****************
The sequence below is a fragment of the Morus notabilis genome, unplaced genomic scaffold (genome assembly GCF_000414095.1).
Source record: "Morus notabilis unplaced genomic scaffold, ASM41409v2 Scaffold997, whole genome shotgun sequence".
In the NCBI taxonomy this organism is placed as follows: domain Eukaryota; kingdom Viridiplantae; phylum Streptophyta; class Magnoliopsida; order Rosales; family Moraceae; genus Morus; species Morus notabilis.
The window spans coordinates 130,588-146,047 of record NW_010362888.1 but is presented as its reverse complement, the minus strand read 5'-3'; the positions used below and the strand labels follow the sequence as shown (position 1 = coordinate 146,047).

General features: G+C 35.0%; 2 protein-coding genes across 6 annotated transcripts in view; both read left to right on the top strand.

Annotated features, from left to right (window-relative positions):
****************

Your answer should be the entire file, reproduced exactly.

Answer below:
The sequence below is a fragment of the Morus notabilis genome, unplaced genomic scaffold (genome assembly GCF_000414095.1).
Source record: "Morus notabilis unplaced genomic scaffold, ASM41409v2 Scaffold997, whole genome shotgun sequence".
In the NCBI taxonomy this organism is placed as follows: domain Eukaryota; kingdom Viridiplantae; phylum Streptophyta; class Magnoliopsida; order Rosales; family Moraceae; genus Morus; species Morus notabilis.
The window spans coordinates 130,588-146,047 of record NW_010362888.1 but is presented as its reverse complement, the minus strand read 5'-3'; the positions used below and the strand labels follow the sequence as shown (position 1 = coordinate 146,047).

General features: G+C 35.0%; 2 protein-coding genes across 6 annotated transcripts in view; both read left to right on the top strand.

Annotated features, from left to right (window-relative positions):